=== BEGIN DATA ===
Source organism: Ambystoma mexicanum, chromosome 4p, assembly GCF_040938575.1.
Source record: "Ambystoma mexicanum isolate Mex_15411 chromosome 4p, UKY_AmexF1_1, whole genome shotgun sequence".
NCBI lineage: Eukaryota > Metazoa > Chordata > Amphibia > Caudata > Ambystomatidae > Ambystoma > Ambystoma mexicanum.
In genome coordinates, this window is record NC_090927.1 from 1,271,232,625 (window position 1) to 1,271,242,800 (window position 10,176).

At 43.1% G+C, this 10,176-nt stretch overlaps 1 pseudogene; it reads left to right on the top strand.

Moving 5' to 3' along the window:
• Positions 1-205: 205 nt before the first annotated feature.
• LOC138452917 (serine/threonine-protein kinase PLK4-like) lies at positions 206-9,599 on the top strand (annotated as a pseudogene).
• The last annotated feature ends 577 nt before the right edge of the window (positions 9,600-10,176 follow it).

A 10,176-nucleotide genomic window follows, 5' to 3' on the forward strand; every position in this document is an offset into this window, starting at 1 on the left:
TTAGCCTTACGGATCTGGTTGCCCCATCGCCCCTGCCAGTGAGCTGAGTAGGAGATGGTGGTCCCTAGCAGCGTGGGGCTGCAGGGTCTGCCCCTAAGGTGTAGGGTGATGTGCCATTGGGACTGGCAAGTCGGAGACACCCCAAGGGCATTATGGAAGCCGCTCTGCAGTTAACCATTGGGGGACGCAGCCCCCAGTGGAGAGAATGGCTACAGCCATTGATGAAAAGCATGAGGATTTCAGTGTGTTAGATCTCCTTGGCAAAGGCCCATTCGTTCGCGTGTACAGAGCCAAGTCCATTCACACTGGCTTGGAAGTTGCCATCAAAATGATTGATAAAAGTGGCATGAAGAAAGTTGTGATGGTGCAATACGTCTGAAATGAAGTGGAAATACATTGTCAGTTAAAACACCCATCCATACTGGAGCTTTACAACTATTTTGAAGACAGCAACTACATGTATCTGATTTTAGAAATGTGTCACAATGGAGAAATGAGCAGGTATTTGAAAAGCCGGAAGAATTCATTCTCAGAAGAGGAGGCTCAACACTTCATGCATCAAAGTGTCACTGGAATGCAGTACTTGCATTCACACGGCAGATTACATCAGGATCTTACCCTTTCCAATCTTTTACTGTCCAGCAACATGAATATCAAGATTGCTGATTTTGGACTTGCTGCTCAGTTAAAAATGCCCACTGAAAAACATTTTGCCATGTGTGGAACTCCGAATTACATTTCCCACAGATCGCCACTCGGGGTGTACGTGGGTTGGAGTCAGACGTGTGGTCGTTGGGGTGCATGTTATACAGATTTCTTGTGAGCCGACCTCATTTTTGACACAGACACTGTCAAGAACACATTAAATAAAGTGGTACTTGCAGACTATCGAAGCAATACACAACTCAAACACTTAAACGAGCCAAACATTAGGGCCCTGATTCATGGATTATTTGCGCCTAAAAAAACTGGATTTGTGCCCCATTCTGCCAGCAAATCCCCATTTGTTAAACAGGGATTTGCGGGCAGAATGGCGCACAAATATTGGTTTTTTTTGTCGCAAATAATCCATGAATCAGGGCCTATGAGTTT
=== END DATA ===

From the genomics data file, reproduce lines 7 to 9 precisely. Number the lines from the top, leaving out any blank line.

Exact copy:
• Positions 1-205: 205 nt before the first annotated feature.
• LOC138452917 (serine/threonine-protein kinase PLK4-like) lies at positions 206-9,599 on the top strand (annotated as a pseudogene).
• The last annotated feature ends 577 nt before the right edge of the window (positions 9,600-10,176 follow it).